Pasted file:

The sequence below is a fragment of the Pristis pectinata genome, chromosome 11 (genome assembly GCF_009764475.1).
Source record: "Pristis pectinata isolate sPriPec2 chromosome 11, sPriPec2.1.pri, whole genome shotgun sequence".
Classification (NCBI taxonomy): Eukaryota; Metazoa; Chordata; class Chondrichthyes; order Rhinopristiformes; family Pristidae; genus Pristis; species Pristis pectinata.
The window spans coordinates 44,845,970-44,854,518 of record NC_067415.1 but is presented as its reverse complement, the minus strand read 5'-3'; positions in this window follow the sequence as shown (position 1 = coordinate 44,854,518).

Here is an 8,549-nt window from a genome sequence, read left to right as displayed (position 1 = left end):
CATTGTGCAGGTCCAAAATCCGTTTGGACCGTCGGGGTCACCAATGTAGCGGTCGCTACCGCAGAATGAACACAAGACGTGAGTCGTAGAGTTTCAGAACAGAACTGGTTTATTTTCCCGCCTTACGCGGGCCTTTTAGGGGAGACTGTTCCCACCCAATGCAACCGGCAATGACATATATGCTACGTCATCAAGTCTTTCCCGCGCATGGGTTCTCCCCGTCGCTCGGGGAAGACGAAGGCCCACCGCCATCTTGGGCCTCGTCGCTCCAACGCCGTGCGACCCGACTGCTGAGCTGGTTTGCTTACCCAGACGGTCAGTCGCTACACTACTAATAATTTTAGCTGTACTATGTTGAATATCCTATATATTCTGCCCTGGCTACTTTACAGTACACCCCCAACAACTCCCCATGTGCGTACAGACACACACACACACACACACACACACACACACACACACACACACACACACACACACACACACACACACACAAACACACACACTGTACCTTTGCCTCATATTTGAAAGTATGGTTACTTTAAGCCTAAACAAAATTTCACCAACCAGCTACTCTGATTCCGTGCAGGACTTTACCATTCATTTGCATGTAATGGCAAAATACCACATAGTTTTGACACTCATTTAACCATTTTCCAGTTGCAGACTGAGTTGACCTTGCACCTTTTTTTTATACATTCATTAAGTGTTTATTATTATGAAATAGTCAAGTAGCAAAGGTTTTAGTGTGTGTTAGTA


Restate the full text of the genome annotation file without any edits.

The sequence below is a fragment of the Pristis pectinata genome, chromosome 11 (genome assembly GCF_009764475.1).
Source record: "Pristis pectinata isolate sPriPec2 chromosome 11, sPriPec2.1.pri, whole genome shotgun sequence".
Classification (NCBI taxonomy): Eukaryota; Metazoa; Chordata; class Chondrichthyes; order Rhinopristiformes; family Pristidae; genus Pristis; species Pristis pectinata.
The window spans coordinates 44,845,970-44,854,518 of record NC_067415.1 but is presented as its reverse complement, the minus strand read 5'-3'; positions in this window follow the sequence as shown (position 1 = coordinate 44,854,518).

Here is an 8,549-nt window from a genome sequence, read left to right as displayed (position 1 = left end):
CATTGTGCAGGTCCAAAATCCGTTTGGACCGTCGGGGTCACCAATGTAGCGGTCGCTACCGCAGAATGAACACAAGACGTGAGTCGTAGAGTTTCAGAACAGAACTGGTTTATTTTCCCGCCTTACGCGGGCCTTTTAGGGGAGACTGTTCCCACCCAATGCAACCGGCAATGACATATATGCTACGTCATCAAGTCTTTCCCGCGCATGGGTTCTCCCCGTCGCTCGGGGAAGACGAAGGCCCACCGCCATCTTGGGCCTCGTCGCTCCAACGCCGTGCGACCCGACTGCTGAGCTGGTTTGCTTACCCAGACGGTCAGTCGCTACACTACTAATAATTTTAGCTGTACTATGTTGAATATCCTATATATTCTGCCCTGGCTACTTTACAGTACACCCCCAACAACTCCCCATGTGCGTACAGACACACACACACACACACACACACACACACACACACACACACACACACACACACACACACACACACACACAAACACACACACTGTACCTTTGCCTCATATTTGAAAGTATGGTTACTTTAAGCCTAAACAAAATTTCACCAACCAGCTACTCTGATTCCGTGCAGGACTTTACCATTCATTTGCATGTAATGGCAAAATACCACATAGTTTTGACACTCATTTAACCATTTTCCAGTTGCAGACTGAGTTGACCTTGCACCTTTTTTTTATACATTCATTAAGTGTTTATTATTATGAAATAGTCAAGTAGCAAAGGTTTTAGTGTGTGTTAGTA